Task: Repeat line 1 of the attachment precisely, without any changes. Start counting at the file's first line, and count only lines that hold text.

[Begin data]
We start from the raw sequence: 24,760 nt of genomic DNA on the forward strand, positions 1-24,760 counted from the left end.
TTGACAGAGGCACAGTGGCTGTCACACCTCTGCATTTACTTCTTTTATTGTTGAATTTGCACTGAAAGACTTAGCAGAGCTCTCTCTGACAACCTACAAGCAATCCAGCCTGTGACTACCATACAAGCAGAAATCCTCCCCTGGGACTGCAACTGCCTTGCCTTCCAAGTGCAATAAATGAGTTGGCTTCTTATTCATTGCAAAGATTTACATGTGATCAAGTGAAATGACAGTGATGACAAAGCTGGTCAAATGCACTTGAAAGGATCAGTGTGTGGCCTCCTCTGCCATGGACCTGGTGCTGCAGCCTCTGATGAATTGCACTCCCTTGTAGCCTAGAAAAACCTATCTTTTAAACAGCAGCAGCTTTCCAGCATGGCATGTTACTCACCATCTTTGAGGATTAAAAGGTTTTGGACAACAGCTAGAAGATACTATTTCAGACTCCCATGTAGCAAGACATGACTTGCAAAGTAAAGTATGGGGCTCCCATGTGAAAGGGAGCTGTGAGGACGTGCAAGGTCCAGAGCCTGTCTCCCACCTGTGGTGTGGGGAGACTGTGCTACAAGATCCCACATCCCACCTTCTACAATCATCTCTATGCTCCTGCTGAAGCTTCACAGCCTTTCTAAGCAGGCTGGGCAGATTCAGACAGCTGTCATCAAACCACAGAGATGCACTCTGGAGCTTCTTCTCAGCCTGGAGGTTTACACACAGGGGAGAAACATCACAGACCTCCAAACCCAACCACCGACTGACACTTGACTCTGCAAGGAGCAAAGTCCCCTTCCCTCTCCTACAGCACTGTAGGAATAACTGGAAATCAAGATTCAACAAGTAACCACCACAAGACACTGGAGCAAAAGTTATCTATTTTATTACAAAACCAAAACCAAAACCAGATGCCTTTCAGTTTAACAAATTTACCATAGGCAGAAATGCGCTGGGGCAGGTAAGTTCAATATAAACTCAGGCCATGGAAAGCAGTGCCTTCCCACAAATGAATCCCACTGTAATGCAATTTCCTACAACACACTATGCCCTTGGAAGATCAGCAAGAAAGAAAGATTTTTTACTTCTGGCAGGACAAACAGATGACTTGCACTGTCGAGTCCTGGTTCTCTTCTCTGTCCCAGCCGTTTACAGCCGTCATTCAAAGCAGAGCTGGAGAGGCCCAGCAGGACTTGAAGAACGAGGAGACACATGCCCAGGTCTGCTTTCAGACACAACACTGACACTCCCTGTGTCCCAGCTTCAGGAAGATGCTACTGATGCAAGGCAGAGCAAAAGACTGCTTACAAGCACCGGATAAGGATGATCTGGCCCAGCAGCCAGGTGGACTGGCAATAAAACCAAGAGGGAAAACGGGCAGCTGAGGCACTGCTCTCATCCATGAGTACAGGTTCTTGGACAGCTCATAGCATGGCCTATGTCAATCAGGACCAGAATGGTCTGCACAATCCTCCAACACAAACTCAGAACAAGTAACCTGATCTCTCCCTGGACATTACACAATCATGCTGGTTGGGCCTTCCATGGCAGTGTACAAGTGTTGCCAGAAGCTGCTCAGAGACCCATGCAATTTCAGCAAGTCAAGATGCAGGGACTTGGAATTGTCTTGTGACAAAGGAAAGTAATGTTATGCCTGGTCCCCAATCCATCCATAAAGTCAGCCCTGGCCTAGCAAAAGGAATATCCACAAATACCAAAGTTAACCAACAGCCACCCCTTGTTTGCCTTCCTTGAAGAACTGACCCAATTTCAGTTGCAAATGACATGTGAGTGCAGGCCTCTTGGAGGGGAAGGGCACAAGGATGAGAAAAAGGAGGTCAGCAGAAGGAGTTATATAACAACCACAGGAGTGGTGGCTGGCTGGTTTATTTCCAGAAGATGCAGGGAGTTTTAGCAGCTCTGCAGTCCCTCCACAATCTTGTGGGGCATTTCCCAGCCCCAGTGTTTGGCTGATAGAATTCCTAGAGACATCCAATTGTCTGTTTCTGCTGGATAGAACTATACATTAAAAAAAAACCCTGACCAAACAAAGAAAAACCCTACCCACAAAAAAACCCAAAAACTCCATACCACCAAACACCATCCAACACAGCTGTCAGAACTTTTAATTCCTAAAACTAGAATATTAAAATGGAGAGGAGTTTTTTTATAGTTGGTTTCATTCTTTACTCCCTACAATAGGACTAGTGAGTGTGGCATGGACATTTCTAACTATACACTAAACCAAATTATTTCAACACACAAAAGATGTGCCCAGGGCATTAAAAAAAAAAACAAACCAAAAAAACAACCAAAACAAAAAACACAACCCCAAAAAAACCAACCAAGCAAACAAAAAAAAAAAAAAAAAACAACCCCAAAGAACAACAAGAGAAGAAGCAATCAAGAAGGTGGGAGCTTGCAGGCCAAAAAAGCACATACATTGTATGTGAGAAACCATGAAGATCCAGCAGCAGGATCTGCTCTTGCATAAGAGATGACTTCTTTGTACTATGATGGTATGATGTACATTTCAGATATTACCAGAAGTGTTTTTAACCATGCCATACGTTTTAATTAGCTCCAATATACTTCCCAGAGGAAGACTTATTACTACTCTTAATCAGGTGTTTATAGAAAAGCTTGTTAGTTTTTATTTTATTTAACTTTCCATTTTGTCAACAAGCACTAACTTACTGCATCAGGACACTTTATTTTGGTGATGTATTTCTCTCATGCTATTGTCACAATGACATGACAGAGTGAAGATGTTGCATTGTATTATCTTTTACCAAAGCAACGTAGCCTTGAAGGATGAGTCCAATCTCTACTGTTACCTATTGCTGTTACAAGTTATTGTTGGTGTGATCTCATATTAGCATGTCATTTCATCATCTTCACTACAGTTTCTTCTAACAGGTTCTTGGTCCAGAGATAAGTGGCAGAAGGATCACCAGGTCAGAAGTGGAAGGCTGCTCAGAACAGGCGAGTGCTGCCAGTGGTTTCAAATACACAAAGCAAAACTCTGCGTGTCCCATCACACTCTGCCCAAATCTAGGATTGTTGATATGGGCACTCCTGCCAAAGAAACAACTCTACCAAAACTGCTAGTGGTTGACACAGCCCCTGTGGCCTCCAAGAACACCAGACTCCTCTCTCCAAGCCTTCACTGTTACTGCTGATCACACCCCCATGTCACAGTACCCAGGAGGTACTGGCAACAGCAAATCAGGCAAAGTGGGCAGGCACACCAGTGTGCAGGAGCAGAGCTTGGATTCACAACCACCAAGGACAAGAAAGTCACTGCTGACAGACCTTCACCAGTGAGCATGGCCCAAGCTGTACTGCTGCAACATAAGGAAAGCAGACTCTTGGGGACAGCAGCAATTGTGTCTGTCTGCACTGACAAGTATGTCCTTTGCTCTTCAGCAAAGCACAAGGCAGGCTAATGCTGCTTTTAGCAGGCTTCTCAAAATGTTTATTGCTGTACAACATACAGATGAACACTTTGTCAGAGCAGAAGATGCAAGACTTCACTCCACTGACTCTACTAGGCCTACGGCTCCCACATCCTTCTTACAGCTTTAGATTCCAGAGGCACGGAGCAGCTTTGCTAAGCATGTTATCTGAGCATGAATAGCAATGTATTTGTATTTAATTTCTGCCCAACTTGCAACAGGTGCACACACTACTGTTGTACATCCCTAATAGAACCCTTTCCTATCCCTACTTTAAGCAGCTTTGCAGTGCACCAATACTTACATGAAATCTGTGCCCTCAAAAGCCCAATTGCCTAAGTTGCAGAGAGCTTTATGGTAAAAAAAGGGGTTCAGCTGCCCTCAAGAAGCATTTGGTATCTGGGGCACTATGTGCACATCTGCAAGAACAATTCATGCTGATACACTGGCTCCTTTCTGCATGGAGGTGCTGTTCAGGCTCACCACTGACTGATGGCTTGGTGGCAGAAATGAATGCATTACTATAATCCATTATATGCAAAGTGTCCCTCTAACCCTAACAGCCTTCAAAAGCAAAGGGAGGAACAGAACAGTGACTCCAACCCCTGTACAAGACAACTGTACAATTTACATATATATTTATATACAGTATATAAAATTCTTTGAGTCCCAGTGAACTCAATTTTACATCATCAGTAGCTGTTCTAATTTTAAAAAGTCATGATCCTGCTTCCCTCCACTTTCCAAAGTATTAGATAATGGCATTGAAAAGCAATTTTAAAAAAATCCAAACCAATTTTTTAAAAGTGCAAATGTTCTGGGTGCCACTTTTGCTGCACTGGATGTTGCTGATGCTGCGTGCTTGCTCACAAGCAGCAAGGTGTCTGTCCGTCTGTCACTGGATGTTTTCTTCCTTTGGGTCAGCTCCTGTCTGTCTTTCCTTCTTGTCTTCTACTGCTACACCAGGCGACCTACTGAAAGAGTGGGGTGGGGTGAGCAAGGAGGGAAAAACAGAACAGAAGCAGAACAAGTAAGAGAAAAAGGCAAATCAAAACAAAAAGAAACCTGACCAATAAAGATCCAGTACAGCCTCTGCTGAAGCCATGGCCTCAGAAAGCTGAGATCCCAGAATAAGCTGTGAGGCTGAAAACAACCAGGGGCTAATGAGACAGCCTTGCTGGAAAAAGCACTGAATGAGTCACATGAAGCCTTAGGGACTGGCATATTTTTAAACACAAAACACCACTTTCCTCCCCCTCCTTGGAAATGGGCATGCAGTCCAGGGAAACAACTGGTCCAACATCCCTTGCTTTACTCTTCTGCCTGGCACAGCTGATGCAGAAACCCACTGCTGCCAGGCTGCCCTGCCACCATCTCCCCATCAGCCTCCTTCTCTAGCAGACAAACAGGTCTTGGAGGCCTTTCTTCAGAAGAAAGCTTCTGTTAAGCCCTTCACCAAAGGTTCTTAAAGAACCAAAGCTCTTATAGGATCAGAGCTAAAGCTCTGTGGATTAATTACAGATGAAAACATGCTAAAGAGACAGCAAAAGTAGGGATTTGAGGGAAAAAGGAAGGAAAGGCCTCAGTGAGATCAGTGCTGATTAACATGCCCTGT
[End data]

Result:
We start from the raw sequence: 24,760 nt of genomic DNA on the forward strand, positions 1-24,760 counted from the left end.